But as it had in 1997, voters overwhelmingly rejected the option.  Advocates for the convention argued that state government is a mess – plagued by corruption, its processes too inefficient and cumbersome, and one which relies far too heavily on secrecy in its decision-making.  And polling said that New Yorkers wanted reform.  According to a recent Siena Research Institute poll, New York voters – “regardless of party, geography, gender, race, income, or ideology – overwhelmingly support term limits for legislators and state elected officials, eliminating the LLC loophole, creating a system of initiative and referendum, and making the State Legislature full-time, with a ban on outside employment for legislators.”

So New Yorkers want reforms, but yet voted down the convention option with over 80 percent voting no.  Why?

The opposition’s arguments were strongly focused on a key weakness of the convention process – how delegates would be selected.  Under a process set in the state constitution, delegates would have been elected in a manner more or less the same as anyone else running for office.  Opponents made the reasonable argument that who else but those in the political class could get enough petition signatures to get on the ballot, raise the necessary campaign contributions to successfully run, and then have the free time to serve in a convention?

Opponents argued that it would be redundant to what happens in Albany now, so why waste the money?  It’s possible that things could get even worse.

Of course, a convention is a different venue than the legislative process, but nevertheless, voters were more concerned that bad things were more likely to come out of a convention, and said no.

Unfortunately, the current process hasn’t been responsive to the public’s demands for reforms, in fact quite the opposite.

So now what?

The critique offered by supporters of the convention – that Albany is a mess, is one shared by national experts.  According to the Center for the Advancement of Public Integrity, “it’s fair to say that New York remains one of the most corrupt states if not the most corrupt state.”

2018 will see a number of high level corruption cases coming to a head.  Former top aides to the governor are scheduled to have their corruption trials heard in the first half of the year and the retrials of the former leaders of the Assembly and Senate are likely to also be heard during that time.

Just as lawmakers are in session, the glare from these high profile cases may shine intensely on the governor and the state legislature.  And 2018 is an election year, for all 213 lawmakers, the governor, the comptroller and the attorney general.  All have run with a promise to clean up Albany, a promise that can be described charitably as one that is as yet unfulfilled.

Reformers, both inside government and outside of it, must roll up their sleeves and get back to work.  It’s pretty clear that left to its own devices, the executive and legislature will advance proposals that sound good, but do little to achieve the cultural change that Albany needs.

Instead, an aggressive reform package must be advanced.  A plan that includes:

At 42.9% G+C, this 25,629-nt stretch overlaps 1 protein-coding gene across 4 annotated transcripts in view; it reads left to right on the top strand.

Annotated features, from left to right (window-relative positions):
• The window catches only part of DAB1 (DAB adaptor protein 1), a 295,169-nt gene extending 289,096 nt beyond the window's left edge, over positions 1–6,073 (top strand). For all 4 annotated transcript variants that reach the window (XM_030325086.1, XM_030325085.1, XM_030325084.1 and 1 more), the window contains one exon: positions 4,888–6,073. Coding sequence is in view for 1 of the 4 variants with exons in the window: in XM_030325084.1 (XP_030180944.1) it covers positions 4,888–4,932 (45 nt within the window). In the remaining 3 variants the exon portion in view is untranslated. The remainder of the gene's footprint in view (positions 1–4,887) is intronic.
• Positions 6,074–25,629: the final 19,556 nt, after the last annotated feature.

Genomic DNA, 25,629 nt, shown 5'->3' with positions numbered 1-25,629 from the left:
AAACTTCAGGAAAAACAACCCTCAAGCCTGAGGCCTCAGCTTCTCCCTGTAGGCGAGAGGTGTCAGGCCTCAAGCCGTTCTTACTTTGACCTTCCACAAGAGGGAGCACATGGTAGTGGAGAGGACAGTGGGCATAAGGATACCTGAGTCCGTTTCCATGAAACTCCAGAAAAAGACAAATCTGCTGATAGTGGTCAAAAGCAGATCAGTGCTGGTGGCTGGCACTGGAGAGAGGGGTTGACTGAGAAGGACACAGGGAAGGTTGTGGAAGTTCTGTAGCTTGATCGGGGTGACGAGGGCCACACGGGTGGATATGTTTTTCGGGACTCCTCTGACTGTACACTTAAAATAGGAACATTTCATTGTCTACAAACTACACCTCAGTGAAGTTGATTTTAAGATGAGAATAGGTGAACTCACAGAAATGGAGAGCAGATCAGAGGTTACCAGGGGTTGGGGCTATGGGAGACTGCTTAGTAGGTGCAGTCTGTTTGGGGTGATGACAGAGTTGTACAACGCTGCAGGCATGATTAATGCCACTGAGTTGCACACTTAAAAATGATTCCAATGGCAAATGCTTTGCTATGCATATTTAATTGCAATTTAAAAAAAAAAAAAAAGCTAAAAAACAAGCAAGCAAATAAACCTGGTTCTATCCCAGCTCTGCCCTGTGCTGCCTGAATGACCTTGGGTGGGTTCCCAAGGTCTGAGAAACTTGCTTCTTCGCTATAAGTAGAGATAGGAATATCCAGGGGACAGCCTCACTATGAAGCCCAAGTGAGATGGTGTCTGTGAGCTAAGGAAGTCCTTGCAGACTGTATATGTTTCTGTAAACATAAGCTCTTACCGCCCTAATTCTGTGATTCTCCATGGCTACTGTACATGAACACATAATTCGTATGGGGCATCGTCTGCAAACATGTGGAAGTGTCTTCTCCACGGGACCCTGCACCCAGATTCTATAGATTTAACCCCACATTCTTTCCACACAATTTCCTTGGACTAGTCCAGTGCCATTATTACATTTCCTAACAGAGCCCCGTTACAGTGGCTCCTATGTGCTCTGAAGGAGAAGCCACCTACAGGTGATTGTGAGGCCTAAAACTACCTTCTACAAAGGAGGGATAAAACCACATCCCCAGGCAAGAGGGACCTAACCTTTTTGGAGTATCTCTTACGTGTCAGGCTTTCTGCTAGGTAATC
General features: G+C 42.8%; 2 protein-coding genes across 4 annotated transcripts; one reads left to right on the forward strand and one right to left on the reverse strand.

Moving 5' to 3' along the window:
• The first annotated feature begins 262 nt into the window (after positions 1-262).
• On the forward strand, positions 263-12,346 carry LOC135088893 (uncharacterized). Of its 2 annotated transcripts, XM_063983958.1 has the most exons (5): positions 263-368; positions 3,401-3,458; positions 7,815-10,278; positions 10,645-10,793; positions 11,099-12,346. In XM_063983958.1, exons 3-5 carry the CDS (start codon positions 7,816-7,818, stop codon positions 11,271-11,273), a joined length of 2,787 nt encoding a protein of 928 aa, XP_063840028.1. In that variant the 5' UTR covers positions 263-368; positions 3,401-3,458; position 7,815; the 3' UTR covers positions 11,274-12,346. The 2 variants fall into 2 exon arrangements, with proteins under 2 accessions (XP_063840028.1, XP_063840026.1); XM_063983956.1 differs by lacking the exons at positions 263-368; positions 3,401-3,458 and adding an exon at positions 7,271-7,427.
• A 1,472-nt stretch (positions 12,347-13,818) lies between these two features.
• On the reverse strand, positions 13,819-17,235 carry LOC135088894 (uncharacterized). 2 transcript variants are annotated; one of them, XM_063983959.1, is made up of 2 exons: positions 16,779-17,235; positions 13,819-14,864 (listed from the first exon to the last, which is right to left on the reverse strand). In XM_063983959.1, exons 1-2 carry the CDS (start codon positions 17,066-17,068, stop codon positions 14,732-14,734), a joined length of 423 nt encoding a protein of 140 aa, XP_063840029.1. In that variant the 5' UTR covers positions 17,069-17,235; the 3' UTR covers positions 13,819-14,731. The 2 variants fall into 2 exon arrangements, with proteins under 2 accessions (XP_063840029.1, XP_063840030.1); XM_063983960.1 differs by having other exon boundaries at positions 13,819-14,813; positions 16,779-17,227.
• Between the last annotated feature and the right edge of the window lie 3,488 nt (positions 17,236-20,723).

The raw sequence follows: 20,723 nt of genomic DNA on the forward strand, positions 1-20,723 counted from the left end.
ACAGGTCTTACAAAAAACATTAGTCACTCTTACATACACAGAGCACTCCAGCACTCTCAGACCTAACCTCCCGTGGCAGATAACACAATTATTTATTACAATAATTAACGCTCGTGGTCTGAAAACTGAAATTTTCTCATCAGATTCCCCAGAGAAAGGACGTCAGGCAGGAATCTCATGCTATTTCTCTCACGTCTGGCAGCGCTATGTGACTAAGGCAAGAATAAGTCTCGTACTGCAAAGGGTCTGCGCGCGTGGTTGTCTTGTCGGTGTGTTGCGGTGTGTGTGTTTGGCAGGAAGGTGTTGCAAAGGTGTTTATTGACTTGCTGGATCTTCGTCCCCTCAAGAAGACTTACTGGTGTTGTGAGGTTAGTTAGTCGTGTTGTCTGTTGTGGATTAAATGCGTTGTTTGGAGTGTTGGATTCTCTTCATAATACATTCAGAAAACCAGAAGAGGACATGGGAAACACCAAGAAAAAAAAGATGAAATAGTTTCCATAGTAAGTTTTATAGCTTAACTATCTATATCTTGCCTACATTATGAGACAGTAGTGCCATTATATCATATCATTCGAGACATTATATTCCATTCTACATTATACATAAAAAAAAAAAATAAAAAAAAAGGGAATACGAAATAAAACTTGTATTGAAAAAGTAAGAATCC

• New strict accountability measures that would result in an open, ethical, and efficient way to award government contracts, an area which was identified as a key problem in the indictments of the governor’s top aides.
  • Significant changes to the state’s campaign finance system, one which eliminates the advantages granted to Limited Liability Companies, advantages that are far more generous than ones granted to other businesses. LLCs have also been at the heart of some of Albany’s most troubling scandals.
  • Real limits on the outside income for legislators and the executive. Moonlighting by top legislative leaders and top members of the executive branch have triggered indictments by the federal prosecutors.
  • And the creation of a truly independent ethics enforcement.

Voters must hold their elected representatives accountable for what they do, not what they say, when it comes to battling corruption in state government. Next election day, New Yorkers should expect to have seen concrete changes to fix Albany’s ethics.


Three Questions for Election Day

Posted by NYPIRG on November 6, 2017 at 11:23 am
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This year’s Election Day offers voters a range of candidates for local office.  In addition, New Yorkers will have three questions on the ballot that could impact the state’s constitution.

Since New York does not have a process for citizens to directly change the constitution, the only way that the constitution can be changed is either by an amendment approved by two successive legislatures and then put to voters for approval, or through a constitutional convention at which elected delegates develop changes to submit to voters for approval.

The three questions will appear on the back side of this year’s paper ballot.  The questions each have a number, one, two or three.  Here are the questions being put to voters.

Question 1 may be the question which, if approved, could have the biggest impact on the future of the state.  Question 1 is the proposal for voters to decide whether they want to convene a constitutional convention.